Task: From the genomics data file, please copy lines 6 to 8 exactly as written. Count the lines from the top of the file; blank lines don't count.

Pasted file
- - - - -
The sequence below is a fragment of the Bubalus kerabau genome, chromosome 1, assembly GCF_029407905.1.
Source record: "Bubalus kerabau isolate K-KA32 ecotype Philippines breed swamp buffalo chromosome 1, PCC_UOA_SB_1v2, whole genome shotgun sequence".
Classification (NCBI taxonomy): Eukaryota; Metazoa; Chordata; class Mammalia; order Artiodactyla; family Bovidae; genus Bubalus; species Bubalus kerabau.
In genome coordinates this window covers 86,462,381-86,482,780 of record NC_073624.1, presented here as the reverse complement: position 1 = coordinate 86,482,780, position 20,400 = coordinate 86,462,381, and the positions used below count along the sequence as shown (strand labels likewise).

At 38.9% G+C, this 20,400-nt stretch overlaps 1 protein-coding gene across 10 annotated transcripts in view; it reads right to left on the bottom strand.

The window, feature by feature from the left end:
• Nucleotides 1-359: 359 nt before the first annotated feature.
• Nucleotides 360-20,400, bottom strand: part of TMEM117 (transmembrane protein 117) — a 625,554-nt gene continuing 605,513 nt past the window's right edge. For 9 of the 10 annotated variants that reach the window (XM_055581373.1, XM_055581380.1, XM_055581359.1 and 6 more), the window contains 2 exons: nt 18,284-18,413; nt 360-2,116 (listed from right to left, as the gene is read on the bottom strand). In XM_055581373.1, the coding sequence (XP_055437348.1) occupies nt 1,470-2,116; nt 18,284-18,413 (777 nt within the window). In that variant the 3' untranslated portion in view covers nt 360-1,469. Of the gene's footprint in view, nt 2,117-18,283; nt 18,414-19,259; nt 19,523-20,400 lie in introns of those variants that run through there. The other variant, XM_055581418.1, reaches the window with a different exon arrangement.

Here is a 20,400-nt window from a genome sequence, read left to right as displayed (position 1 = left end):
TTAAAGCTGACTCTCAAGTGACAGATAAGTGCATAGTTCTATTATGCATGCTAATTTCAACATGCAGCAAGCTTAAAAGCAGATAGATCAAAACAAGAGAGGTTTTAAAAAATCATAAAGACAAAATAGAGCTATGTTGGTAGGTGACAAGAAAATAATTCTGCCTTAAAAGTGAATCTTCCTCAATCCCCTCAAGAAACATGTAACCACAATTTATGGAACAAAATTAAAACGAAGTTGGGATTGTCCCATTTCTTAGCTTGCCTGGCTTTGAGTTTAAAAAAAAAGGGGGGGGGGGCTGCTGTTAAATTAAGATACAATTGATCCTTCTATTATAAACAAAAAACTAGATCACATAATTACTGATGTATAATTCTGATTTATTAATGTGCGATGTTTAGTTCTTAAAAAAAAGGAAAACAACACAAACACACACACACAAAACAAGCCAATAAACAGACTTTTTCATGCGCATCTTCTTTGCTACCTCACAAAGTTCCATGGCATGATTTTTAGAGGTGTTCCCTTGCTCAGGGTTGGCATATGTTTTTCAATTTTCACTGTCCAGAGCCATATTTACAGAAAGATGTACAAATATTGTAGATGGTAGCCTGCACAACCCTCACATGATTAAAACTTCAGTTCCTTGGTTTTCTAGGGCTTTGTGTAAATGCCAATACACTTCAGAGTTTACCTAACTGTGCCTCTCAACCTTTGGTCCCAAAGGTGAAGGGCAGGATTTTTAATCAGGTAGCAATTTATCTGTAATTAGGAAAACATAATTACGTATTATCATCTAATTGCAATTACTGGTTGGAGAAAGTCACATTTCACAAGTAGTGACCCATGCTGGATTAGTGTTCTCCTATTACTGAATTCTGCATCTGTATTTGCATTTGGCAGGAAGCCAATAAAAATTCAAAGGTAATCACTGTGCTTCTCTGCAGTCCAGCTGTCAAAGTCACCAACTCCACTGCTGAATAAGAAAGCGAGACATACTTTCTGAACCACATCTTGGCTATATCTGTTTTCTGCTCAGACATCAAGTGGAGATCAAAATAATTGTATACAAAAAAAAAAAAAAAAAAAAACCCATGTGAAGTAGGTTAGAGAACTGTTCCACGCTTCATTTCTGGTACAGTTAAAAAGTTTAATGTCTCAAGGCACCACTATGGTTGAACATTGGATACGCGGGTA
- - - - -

The window, feature by feature from the left end:
• Nucleotides 1-359: 359 nt before the first annotated feature.
• Nucleotides 360-20,400, bottom strand: part of TMEM117 (transmembrane protein 117) — a 625,554-nt gene continuing 605,513 nt past the window's right edge. For 9 of the 10 annotated variants that reach the window (XM_055581373.1, XM_055581380.1, XM_055581359.1 and 6 more), the window contains 2 exons: nt 18,284-18,413; nt 360-2,116 (listed from right to left, as the gene is read on the bottom strand). In XM_055581373.1, the coding sequence (XP_055437348.1) occupies nt 1,470-2,116; nt 18,284-18,413 (777 nt within the window). In that variant the 3' untranslated portion in view covers nt 360-1,469. Of the gene's footprint in view, nt 2,117-18,283; nt 18,414-19,259; nt 19,523-20,400 lie in introns of those variants that run through there. The other variant, XM_055581418.1, reaches the window with a different exon arrangement.